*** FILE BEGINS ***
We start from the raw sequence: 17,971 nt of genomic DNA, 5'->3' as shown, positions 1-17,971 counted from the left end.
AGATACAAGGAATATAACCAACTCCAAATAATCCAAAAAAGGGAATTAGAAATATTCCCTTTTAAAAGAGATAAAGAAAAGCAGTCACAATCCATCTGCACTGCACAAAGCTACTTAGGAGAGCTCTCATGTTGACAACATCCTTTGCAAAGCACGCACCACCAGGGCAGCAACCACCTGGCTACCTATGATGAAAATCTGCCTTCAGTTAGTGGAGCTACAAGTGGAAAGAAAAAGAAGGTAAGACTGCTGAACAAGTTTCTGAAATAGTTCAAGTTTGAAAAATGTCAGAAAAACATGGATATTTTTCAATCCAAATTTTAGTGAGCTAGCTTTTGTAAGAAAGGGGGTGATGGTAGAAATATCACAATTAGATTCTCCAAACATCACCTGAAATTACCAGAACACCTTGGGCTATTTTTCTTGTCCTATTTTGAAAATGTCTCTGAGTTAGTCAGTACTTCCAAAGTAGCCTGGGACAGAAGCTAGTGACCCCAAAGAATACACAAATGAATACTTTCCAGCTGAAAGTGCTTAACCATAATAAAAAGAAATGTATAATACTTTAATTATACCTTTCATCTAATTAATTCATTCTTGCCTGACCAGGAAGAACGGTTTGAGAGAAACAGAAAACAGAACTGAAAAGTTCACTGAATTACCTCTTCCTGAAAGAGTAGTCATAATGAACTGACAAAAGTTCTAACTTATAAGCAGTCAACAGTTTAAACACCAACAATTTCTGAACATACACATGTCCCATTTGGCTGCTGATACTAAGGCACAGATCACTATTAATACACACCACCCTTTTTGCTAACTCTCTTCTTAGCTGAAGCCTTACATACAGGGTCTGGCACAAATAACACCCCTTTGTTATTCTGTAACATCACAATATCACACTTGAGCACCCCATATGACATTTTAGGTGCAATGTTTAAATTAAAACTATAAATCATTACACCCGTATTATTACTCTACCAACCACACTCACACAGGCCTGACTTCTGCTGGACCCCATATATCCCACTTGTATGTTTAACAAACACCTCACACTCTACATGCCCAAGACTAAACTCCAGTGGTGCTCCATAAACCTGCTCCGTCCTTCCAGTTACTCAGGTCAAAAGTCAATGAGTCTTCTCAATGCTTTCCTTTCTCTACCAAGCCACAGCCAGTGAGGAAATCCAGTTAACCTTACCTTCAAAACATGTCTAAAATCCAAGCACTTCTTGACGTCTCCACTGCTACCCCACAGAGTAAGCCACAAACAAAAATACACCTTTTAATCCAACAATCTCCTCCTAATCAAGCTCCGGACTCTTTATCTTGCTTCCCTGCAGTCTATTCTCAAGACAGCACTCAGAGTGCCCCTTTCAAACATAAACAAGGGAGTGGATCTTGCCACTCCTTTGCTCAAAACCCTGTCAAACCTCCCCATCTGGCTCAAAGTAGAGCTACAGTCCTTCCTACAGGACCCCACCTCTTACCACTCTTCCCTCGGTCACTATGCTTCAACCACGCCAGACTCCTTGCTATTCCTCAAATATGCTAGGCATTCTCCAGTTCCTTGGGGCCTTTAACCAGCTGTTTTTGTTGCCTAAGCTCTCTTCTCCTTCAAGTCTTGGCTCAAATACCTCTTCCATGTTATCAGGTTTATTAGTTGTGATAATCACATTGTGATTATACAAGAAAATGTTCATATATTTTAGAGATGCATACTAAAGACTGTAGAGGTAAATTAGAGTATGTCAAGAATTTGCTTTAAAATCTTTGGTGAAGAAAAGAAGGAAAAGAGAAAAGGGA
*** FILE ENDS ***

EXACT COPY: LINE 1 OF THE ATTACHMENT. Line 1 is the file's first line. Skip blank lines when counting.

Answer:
We start from the raw sequence: 17,971 nt of genomic DNA, 5'->3' as shown, positions 1-17,971 counted from the left end.